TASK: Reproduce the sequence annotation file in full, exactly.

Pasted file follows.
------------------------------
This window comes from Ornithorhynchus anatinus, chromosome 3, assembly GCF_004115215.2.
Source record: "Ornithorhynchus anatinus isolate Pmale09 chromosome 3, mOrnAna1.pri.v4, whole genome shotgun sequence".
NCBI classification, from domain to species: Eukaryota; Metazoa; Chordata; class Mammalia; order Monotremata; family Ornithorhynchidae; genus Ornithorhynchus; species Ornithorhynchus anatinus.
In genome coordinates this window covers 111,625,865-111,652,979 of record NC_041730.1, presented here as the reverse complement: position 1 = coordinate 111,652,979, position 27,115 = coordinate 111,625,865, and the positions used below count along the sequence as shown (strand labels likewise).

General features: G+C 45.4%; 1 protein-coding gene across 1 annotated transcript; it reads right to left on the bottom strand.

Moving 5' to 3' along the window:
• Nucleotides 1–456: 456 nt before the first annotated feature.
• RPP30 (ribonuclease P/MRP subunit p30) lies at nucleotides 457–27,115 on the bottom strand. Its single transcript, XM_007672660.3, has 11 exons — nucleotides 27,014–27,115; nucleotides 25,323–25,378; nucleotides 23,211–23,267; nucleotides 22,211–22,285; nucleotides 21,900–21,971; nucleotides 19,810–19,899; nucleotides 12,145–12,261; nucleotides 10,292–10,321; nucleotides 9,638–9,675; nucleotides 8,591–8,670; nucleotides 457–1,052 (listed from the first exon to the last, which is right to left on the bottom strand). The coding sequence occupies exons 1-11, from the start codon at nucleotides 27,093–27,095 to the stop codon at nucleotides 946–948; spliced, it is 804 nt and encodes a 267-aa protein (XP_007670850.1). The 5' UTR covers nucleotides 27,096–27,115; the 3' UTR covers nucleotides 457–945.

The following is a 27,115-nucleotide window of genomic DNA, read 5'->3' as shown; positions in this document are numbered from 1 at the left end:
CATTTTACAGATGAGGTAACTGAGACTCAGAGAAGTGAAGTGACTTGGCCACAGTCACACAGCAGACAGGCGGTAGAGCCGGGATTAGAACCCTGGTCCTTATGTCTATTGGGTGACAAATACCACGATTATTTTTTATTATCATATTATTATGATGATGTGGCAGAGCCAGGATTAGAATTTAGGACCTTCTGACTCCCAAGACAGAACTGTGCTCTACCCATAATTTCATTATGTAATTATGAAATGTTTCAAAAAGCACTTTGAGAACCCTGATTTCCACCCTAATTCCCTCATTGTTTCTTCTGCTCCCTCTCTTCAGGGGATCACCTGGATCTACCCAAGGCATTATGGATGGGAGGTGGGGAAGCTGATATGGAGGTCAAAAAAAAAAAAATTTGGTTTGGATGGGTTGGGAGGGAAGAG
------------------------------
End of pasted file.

This window comes from Ornithorhynchus anatinus, chromosome 3, assembly GCF_004115215.2.
Source record: "Ornithorhynchus anatinus isolate Pmale09 chromosome 3, mOrnAna1.pri.v4, whole genome shotgun sequence".
NCBI classification, from domain to species: Eukaryota; Metazoa; Chordata; class Mammalia; order Monotremata; family Ornithorhynchidae; genus Ornithorhynchus; species Ornithorhynchus anatinus.
In genome coordinates this window covers 111,625,865-111,652,979 of record NC_041730.1, presented here as the reverse complement: position 1 = coordinate 111,652,979, position 27,115 = coordinate 111,625,865, and the positions used below count along the sequence as shown (strand labels likewise).

General features: G+C 45.4%; 1 protein-coding gene across 1 annotated transcript; it reads right to left on the bottom strand.

Moving 5' to 3' along the window:
• Nucleotides 1–456: 456 nt before the first annotated feature.
• RPP30 (ribonuclease P/MRP subunit p30) lies at nucleotides 457–27,115 on the bottom strand. Its single transcript, XM_007672660.3, has 11 exons — nucleotides 27,014–27,115; nucleotides 25,323–25,378; nucleotides 23,211–23,267; nucleotides 22,211–22,285; nucleotides 21,900–21,971; nucleotides 19,810–19,899; nucleotides 12,145–12,261; nucleotides 10,292–10,321; nucleotides 9,638–9,675; nucleotides 8,591–8,670; nucleotides 457–1,052 (listed from the first exon to the last, which is right to left on the bottom strand). The coding sequence occupies exons 1-11, from the start codon at nucleotides 27,093–27,095 to the stop codon at nucleotides 946–948; spliced, it is 804 nt and encodes a 267-aa protein (XP_007670850.1). The 5' UTR covers nucleotides 27,096–27,115; the 3' UTR covers nucleotides 457–945.

The following is a 27,115-nucleotide window of genomic DNA, read 5'->3' as shown; positions in this document are numbered from 1 at the left end:
CATTTTACAGATGAGGTAACTGAGACTCAGAGAAGTGAAGTGACTTGGCCACAGTCACACAGCAGACAGGCGGTAGAGCCGGGATTAGAACCCTGGTCCTTATGTCTATTGGGTGACAAATACCACGATTATTTTTTATTATCATATTATTATGATGATGTGGCAGAGCCAGGATTAGAATTTAGGACCTTCTGACTCCCAAGACAGAACTGTGCTCTACCCATAATTTCATTATGTAATTATGAAATGTTTCAAAAAGCACTTTGAGAACCCTGATTTCCACCCTAATTCCCTCATTGTTTCTTCTGCTCCCTCTCTTCAGGGGATCACCTGGATCTACCCAAGGCATTATGGATGGGAGGTGGGGAAGCTGATATGGAGGTCAAAAAAAAAAAAATTTGGTTTGGATGGGTTGGGAGGGAAGAG